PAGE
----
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    There's an amount often quoted for how much it costs to train a doctor... 220K. How was that amount calculated? Or approximated?



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    (Original post by ForestCat)
    I love how the bbc just casually slips in that medical students will be expected to work for the nhs for 4 years afterwards. That's a pretty big thing to be signing up for.

    Extra places is great. But it's not really that simple. Is every medical school just going to increase numbers by 25% or are there going to be new medical schools? How are they physically going to accommodate them in lecture theatres etc? Are there enough attached placement hospitals? From what I gather, London hospitals are already fairly saturated, can they cope with the extra and everyone get a good learning experience?
    Is he going to increase foundation places? Or are people going to end up with the real possibility of no job at the end of it?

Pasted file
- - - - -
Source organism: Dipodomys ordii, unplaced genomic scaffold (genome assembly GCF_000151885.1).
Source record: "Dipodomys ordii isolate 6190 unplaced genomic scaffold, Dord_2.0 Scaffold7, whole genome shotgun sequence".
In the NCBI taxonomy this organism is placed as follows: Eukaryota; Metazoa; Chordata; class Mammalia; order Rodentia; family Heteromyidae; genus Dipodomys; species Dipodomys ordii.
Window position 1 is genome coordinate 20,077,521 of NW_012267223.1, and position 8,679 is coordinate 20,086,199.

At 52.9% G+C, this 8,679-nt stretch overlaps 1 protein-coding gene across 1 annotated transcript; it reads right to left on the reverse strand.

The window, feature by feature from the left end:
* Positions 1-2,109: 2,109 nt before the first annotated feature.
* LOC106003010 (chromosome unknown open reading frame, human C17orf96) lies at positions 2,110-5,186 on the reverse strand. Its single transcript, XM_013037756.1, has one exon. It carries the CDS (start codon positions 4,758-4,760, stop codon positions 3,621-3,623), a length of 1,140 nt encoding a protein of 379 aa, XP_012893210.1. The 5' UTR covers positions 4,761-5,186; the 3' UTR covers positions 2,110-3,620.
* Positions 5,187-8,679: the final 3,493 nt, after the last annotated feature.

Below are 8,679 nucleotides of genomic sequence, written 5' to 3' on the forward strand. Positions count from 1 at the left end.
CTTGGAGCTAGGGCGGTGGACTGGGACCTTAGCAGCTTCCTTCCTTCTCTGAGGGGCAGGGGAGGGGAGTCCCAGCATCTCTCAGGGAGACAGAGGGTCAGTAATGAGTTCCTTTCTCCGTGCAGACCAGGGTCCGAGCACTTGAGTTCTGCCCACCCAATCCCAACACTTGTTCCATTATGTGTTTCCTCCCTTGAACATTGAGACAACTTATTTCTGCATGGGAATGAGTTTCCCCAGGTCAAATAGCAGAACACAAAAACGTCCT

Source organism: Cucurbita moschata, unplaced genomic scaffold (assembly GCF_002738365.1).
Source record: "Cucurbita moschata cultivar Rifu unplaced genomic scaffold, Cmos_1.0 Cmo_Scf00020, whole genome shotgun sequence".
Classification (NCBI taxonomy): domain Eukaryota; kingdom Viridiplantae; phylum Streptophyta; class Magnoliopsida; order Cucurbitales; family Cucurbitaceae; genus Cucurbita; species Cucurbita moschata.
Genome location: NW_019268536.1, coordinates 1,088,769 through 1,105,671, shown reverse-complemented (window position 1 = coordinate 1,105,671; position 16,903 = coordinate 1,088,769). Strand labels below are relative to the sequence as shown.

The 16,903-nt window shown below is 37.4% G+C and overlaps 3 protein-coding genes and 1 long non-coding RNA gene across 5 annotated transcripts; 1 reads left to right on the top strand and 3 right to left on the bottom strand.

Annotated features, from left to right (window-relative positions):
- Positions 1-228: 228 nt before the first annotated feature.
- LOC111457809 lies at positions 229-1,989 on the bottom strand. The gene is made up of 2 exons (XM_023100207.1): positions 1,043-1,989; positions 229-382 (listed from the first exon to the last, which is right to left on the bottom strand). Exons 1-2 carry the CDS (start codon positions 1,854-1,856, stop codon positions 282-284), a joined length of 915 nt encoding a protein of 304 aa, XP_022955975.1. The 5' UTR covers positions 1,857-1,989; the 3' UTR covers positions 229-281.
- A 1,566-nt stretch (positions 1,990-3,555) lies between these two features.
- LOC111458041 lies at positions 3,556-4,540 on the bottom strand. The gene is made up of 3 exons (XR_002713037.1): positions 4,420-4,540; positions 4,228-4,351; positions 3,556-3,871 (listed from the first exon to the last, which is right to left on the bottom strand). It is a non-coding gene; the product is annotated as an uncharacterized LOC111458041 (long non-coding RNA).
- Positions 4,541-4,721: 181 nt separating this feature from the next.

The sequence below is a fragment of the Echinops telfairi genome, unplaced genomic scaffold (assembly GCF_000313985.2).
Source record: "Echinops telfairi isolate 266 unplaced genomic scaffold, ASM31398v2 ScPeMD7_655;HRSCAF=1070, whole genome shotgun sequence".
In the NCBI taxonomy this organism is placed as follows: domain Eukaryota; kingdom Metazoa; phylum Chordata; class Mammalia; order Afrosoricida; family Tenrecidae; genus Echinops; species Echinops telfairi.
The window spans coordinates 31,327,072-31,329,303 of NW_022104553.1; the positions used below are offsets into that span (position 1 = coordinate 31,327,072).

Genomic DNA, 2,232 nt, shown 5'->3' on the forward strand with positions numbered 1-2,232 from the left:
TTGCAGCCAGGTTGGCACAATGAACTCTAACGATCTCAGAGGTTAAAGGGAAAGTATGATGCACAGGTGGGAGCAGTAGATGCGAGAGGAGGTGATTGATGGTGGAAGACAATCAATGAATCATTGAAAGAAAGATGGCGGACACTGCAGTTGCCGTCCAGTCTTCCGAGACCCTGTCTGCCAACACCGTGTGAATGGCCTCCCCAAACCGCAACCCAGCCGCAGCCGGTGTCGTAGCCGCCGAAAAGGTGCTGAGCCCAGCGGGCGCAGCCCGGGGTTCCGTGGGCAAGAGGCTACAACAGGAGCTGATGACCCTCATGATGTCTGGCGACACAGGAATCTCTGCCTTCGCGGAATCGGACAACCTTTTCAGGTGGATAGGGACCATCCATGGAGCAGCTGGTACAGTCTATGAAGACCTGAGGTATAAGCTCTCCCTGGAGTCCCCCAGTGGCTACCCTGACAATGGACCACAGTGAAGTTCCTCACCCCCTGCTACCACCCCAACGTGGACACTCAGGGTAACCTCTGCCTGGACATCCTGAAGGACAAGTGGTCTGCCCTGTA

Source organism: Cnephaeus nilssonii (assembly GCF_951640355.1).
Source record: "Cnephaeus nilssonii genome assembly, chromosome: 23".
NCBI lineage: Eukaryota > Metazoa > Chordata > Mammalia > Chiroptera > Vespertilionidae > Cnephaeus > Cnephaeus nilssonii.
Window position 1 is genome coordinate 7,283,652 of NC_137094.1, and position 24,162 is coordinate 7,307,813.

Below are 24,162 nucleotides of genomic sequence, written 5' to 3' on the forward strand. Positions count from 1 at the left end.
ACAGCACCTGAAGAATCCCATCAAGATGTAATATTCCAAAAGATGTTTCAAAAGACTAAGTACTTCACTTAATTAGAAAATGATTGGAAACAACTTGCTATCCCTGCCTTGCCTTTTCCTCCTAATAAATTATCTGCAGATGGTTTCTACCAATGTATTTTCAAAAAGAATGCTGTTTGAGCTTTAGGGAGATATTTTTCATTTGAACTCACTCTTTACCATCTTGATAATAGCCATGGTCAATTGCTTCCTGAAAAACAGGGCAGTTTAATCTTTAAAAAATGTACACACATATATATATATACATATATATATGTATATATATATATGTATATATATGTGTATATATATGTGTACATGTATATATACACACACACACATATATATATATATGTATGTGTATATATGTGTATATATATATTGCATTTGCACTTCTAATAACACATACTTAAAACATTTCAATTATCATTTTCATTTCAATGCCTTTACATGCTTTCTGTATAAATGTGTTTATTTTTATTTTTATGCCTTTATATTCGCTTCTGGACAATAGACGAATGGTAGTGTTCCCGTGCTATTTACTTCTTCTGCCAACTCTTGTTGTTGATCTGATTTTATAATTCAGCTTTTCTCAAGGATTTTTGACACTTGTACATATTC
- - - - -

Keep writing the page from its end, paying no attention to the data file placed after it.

It will cost more but we'll just charge foreign students more? Why would anyone want to come when we're acting the way we are (with brexit and chasing out 'foreign trained' doctors). And we're going to charge them an absolute fortune for the pleasure of coming here.

    Is this just going to bring us back to a huge bottleneck in training again ten years down the line?

    Again, Hunt is trying to fix a complex situation with a pretty plaster. It's not that simple.

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    As always, what I was going to post: p

    I don't know what's more worrying. The BBC casually slipping in mandatory work in the NHS for 4 years? Or the BMA seemingly happy with that?

    Regardless, the increased number of students will result in a bottleneck of career progression (and not allowed to leave!).
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    (Original post by Smile88egc)
    I'm actually not against a limited period of mandatory working for the NHS since training is still heavily subsidised but I think 4 years is too much and puts you 2 years into a training programme. It should be 2 years at most.
    Can see many choosing to study medicine outside of the UK as a result of this though.

    1500 extra places at med school is great, what a shame is a decade too late...
    Perhaps, but you SHOULD be angry about what JH has just done:

    1) This was not introduced as a benign 'things are going ok but we should probably do this' measure. Its a direct response to his new contract and the fact that he knows how **** its going to be. Forcing your employees to work for you because you know they'd leave if you didn't is a terrible thing to do.